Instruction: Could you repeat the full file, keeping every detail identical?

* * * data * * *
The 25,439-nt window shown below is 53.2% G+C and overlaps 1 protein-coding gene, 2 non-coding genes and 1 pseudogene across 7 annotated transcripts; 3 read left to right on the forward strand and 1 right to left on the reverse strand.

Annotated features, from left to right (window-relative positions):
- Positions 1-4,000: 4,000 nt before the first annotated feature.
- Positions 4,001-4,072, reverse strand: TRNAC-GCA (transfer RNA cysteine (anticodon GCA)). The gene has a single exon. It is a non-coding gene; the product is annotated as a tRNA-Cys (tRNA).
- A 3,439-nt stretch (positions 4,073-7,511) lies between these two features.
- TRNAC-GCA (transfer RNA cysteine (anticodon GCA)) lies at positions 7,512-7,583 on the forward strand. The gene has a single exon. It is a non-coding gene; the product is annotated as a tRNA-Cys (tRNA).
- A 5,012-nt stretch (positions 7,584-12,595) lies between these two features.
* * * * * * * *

The 25,439-nt window shown below is 53.2% G+C and overlaps 1 protein-coding gene, 2 non-coding genes and 1 pseudogene across 7 annotated transcripts; 3 read left to right on the forward strand and 1 right to left on the reverse strand.

Annotated features, from left to right (window-relative positions):
- Positions 1-4,000: 4,000 nt before the first annotated feature.
- Positions 4,001-4,072, reverse strand: TRNAC-GCA (transfer RNA cysteine (anticodon GCA)). The gene has a single exon. It is a non-coding gene; the product is annotated as a tRNA-Cys (tRNA).
- A 3,439-nt stretch (positions 4,073-7,511) lies between these two features.
- TRNAC-GCA (transfer RNA cysteine (anticodon GCA)) lies at positions 7,512-7,583 on the forward strand. The gene has a single exon. It is a non-coding gene; the product is annotated as a tRNA-Cys (tRNA).
- A 5,012-nt stretch (positions 7,584-12,595) lies between these two features.